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Williams, M.H. (2008). The Role of Incantation: Life Drawing as an Analogue to Psychoanalytic Process. Psychoanal. Rev., 95(3):463-472.

(2008). Psychoanalytic Review, 95(3):463-472

The Role of Incantation: Life Drawing as an Analogue to Psychoanalytic Process

Meg Harris Williams

If we are among those who accept that the practice of psychoanalysis is an art form, as well as being a descriptive science, then it makes sense to consider in what ways the older art forms can contribute in their distinct individual ways to our understanding of psychoanalytic process—that is, to what happens in the consulting room. The art form that is the subject of this paper is the traditional discipline of life drawing, and I focus specifically on the function that the Kleinian art critic Adrian Stokes described as “incantation.” I suggest that a clear mental image of this process may, by analogy, help to enhance our awareness of the emotional pull of the transference-countertransference: its inspiration and its pitfalls.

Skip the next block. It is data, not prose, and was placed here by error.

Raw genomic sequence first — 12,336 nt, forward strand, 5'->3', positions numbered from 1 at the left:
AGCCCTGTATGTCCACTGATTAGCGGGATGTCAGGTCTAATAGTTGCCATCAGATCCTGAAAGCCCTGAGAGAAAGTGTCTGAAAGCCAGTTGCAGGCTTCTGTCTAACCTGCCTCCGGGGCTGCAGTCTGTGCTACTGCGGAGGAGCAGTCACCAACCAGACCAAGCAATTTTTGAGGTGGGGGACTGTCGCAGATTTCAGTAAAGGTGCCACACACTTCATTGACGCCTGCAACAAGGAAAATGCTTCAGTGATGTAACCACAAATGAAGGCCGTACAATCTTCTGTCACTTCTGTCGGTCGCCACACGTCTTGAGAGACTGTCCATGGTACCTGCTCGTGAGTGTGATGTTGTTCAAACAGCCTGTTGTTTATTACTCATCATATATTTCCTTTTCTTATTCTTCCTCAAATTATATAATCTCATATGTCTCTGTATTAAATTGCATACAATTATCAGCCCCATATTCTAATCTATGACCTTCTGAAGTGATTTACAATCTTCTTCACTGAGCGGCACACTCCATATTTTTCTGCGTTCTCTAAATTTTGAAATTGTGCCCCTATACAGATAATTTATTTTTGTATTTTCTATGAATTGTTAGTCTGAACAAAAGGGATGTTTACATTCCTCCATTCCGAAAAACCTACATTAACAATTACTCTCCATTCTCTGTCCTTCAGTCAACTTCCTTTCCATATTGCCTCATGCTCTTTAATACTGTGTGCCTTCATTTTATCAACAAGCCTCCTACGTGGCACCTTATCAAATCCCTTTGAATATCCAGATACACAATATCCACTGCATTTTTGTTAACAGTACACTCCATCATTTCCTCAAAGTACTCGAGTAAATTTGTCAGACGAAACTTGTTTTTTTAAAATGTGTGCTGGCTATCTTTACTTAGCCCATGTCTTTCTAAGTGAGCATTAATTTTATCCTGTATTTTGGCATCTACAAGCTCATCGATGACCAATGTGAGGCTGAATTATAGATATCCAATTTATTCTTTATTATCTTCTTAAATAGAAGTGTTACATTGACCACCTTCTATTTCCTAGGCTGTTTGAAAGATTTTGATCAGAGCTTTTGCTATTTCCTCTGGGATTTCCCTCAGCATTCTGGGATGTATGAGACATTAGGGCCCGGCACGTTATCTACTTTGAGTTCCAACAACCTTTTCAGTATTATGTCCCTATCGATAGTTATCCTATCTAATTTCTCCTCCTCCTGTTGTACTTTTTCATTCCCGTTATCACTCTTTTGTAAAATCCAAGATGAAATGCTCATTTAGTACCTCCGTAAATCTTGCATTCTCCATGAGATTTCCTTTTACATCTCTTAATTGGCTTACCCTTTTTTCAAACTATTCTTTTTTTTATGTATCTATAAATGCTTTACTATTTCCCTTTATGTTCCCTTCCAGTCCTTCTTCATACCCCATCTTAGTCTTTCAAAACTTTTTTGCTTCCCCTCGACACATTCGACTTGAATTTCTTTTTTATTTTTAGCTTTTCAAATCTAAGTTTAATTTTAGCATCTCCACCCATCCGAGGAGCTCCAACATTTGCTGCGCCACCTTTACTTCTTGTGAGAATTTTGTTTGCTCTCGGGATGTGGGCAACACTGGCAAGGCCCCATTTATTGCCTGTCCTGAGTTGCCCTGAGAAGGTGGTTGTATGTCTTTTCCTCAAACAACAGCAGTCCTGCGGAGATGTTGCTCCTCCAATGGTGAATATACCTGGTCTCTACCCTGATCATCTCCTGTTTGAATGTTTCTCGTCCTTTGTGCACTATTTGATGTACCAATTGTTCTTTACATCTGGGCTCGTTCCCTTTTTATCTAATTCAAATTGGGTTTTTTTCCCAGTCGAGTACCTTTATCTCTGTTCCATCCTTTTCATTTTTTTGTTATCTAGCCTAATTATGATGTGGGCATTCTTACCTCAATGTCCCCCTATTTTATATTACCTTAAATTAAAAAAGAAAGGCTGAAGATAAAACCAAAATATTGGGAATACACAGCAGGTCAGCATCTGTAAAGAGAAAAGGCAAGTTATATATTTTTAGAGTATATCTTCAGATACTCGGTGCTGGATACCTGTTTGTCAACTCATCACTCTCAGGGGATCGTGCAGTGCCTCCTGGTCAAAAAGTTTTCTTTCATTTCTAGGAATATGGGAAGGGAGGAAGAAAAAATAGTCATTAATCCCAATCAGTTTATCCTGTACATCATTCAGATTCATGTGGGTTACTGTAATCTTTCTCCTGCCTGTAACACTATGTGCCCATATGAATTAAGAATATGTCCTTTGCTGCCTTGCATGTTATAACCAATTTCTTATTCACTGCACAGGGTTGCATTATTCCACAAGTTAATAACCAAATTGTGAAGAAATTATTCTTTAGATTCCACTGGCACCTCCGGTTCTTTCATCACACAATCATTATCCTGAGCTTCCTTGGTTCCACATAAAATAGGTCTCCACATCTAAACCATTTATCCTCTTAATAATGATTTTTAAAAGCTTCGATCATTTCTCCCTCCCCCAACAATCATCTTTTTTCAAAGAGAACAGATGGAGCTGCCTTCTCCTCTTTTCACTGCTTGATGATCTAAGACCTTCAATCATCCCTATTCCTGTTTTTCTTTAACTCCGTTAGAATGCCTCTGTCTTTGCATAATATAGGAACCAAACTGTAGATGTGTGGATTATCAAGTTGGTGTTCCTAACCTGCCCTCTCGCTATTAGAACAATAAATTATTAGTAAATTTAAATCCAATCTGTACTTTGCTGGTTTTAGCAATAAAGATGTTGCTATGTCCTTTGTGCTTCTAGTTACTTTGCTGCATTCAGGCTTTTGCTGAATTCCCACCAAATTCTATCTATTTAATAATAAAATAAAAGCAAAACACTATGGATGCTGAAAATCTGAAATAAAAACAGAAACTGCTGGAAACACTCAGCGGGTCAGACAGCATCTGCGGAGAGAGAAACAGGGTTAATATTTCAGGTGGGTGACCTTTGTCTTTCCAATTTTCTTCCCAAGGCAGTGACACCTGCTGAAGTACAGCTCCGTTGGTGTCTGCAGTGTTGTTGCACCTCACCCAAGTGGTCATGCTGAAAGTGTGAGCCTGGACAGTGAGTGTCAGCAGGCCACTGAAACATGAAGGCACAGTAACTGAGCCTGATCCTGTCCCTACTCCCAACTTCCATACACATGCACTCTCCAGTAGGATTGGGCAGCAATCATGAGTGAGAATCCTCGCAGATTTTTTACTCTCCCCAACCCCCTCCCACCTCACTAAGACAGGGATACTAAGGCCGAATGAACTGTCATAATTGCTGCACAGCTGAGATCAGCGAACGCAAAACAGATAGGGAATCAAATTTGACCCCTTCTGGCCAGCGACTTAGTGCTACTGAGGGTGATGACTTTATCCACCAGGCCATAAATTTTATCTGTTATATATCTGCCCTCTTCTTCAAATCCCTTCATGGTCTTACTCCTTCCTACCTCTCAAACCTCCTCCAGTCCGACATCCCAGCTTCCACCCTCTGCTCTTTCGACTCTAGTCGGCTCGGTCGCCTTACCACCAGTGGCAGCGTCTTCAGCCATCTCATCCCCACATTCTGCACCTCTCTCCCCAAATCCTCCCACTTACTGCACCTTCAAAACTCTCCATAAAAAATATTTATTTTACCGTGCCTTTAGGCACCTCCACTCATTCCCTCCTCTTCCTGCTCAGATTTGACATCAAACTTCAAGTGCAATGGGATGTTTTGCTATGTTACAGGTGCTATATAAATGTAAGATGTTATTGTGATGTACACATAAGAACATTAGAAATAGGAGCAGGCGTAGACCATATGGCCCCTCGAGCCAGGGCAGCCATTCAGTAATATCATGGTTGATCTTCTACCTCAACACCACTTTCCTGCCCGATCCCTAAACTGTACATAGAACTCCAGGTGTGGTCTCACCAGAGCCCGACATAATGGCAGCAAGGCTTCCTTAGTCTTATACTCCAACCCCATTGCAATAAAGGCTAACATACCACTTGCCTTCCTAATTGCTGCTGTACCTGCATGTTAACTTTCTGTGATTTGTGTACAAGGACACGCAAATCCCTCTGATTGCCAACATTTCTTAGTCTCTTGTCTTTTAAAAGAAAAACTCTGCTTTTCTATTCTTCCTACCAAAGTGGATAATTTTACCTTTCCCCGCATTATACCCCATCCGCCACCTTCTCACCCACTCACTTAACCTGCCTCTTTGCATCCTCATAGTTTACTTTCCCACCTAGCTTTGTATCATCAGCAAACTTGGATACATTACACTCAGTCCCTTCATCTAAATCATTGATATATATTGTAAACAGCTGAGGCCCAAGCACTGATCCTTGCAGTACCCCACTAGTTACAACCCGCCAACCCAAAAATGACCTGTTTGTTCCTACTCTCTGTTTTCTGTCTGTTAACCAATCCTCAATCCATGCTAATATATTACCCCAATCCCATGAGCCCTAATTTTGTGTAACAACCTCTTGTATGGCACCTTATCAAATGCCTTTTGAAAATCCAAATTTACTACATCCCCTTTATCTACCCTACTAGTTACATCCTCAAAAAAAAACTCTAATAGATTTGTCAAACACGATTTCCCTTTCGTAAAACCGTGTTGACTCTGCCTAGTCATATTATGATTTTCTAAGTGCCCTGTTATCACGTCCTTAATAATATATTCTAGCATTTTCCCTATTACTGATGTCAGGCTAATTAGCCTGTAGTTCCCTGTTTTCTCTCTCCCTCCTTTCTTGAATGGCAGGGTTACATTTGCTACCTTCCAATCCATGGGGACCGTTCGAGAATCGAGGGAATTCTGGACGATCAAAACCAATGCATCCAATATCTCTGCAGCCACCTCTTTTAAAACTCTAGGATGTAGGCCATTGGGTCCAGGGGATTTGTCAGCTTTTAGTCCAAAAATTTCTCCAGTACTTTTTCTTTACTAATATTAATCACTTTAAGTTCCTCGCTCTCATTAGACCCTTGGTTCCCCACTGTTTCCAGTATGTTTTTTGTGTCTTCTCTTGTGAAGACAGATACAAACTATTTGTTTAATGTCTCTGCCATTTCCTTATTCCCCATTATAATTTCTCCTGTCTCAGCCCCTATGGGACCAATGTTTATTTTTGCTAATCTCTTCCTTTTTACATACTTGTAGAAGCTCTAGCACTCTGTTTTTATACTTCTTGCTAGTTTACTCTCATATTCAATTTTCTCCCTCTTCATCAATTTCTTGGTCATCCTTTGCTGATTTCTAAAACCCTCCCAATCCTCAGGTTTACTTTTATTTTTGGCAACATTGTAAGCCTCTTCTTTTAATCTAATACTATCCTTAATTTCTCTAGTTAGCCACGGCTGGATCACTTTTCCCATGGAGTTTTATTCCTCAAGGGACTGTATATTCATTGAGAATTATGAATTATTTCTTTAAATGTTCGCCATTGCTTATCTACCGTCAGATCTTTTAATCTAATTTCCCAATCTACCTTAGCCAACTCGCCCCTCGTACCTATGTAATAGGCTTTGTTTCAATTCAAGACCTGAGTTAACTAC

Stokes (1965) first formulated the role of incantation for use as a contemplative tool in the field of art criticism, where he wrote about “the invitation in art” and our complex projective-introjective response to the aesthetic object. He saw the term as applying equally to the experience of the artist and the art viewer, and I believe it to be an essential feature of our aesthetic response in any area, and that we need to find ways of describing its operation in different contexts. The idea of focusing on the practical activity of life drawing in this paper is not to suggest that all psychoanalysts should immediately rush to the lifestudio—although my own life-drawing teacher, like many people with a sense of mission, would certainly have recommended this quite literally.

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